I made a quick visit yesterday to this lovely coppice at Lochore Meadows Country Park:

There’s plenty of evidence of recent work (and picnics?) by volunteers and ranger Dallas Seawright. Each compartment of the coppice woodland is looking great. The hazel is growing well, there are less spruce trees than I remember and the big oaks, birch and other hardwoods look happy in their clear spaces.

I scavenged some twigs from the ground near the fire pit, sat on a mossy log and made a very quick prototype ‘nest’, as an idea for Spring workshops.

I remember making a nest before and realising very quickly that birds must use a ‘stitching’ technique, holding the materials at the thick end, pushing through, catching, pulling through and winding. There must be video footage out there to watch. I had the advantage of secateurs for trimming stray twigs. With the next nest I’ll take my time and use no tools. I wonder if birds stand back from their work in progress, cock their heads, assess and decide where the next piece should go?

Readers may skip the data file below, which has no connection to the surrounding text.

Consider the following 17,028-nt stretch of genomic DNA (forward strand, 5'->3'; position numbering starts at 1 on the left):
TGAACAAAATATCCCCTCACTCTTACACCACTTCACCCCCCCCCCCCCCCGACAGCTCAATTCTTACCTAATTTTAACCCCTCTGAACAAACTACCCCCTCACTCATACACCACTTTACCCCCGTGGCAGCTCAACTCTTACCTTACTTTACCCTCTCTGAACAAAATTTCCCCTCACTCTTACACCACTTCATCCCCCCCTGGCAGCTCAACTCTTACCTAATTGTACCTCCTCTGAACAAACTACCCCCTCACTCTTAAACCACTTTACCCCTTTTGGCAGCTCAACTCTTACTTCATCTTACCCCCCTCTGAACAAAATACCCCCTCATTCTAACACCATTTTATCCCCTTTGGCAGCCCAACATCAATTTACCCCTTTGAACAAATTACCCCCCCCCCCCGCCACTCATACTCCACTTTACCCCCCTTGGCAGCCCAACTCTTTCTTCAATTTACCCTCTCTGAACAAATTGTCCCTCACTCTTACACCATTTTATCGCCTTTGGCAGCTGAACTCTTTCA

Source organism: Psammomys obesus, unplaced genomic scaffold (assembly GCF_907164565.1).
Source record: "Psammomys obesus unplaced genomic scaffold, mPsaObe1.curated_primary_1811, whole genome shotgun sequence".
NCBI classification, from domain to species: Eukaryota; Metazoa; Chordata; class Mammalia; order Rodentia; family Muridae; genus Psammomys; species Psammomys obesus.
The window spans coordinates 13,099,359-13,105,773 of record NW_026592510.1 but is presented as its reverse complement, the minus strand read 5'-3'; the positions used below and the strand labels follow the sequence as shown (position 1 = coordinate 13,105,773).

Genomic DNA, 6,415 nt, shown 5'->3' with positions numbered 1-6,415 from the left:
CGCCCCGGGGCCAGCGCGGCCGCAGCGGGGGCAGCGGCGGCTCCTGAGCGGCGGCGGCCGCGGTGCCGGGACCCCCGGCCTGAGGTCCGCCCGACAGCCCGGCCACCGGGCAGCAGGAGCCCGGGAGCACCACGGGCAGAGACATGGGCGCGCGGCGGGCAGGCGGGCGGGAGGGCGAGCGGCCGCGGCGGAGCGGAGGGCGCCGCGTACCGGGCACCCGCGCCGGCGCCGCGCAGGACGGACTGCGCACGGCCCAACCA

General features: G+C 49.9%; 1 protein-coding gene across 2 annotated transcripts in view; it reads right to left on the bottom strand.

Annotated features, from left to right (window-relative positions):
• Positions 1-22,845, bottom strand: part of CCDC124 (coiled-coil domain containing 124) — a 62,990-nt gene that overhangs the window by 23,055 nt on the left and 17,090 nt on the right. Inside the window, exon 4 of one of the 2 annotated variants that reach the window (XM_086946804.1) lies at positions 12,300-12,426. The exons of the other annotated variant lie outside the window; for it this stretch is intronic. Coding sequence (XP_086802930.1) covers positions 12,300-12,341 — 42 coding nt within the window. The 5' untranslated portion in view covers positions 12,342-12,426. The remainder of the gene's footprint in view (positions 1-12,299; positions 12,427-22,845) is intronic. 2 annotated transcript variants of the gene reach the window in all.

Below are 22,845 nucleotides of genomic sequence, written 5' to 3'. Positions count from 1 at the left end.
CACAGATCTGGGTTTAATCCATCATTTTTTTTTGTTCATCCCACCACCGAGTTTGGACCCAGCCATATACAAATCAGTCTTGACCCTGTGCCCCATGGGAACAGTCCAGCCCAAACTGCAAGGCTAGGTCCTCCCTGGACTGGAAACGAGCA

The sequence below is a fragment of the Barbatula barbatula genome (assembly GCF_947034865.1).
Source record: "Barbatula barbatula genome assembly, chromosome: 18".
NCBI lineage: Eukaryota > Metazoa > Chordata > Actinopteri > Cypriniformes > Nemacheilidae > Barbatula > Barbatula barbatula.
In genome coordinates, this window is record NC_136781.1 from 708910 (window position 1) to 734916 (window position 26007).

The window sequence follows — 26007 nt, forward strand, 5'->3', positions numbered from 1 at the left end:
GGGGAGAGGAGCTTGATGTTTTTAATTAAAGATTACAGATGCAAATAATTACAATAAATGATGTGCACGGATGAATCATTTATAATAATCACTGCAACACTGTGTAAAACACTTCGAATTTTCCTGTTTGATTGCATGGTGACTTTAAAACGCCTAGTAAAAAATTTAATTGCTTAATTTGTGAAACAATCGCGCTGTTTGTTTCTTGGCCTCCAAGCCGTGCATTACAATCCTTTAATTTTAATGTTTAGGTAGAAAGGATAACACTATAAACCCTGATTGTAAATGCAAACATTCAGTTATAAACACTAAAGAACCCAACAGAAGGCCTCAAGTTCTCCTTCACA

I bumped into the ranger as I was leaving the wood and reassured him that I hadn’t been stealing sticks from the neat piles he’d set aside for pea-sticks and brooms.

Benarty families skillshare

I don’t have many action photos of my workshops, we’re usually too busy! However, Diane caught some good ones today:





We were experimenting with bendy twigs, making hearts and wreaths and Valentine’s Day gifts. All with the intention of sharing ideas for using local materials in creative activities for families.

This series of workshops is funded by the Living Lomonds Landscape Partnership.